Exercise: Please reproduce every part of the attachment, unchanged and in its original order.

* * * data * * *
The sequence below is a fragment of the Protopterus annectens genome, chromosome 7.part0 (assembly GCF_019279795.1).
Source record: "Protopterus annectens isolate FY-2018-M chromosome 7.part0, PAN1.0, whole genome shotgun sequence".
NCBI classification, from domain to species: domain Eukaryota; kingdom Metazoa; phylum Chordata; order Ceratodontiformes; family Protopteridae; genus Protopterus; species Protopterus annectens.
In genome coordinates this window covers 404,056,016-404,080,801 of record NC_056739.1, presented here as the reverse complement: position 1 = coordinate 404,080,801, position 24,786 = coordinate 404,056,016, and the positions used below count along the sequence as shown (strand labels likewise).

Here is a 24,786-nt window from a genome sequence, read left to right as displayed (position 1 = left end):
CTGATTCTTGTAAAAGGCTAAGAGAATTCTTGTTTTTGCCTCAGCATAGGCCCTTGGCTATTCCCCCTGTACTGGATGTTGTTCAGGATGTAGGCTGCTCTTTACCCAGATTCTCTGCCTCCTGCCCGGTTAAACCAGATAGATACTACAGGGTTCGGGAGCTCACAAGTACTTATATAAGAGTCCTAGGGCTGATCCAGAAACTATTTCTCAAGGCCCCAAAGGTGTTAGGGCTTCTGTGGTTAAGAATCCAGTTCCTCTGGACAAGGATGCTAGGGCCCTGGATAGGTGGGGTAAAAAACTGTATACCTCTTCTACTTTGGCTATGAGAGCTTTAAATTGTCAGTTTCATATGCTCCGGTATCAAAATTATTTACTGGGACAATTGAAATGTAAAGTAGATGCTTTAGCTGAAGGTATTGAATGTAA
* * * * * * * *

The sequence below is a fragment of the Protopterus annectens genome, chromosome 7.part0 (assembly GCF_019279795.1).
Source record: "Protopterus annectens isolate FY-2018-M chromosome 7.part0, PAN1.0, whole genome shotgun sequence".
NCBI classification, from domain to species: domain Eukaryota; kingdom Metazoa; phylum Chordata; order Ceratodontiformes; family Protopteridae; genus Protopterus; species Protopterus annectens.
In genome coordinates this window covers 404,056,016-404,080,801 of record NC_056739.1, presented here as the reverse complement: position 1 = coordinate 404,080,801, position 24,786 = coordinate 404,056,016, and the positions used below count along the sequence as shown (strand labels likewise).

Here is a 24,786-nt window from a genome sequence, read left to right as displayed (position 1 = left end):
CTGATTCTTGTAAAAGGCTAAGAGAATTCTTGTTTTTGCCTCAGCATAGGCCCTTGGCTATTCCCCCTGTACTGGATGTTGTTCAGGATGTAGGCTGCTCTTTACCCAGATTCTCTGCCTCCTGCCCGGTTAAACCAGATAGATACTACAGGGTTCGGGAGCTCACAAGTACTTATATAAGAGTCCTAGGGCTGATCCAGAAACTATTTCTCAAGGCCCCAAAGGTGTTAGGGCTTCTGTGGTTAAGAATCCAGTTCCTCTGGACAAGGATGCTAGGGCCCTGGATAGGTGGGGTAAAAAACTGTATACCTCTTCTACTTTGGCTATGAGAGCTTTAAATTGTCAGTTTCATATGCTCCGGTATCAAAATTATTTACTGGGACAATTGAAATGTAAAGTAGATGCTTTAGCTGAAGGTATTGAATGTAA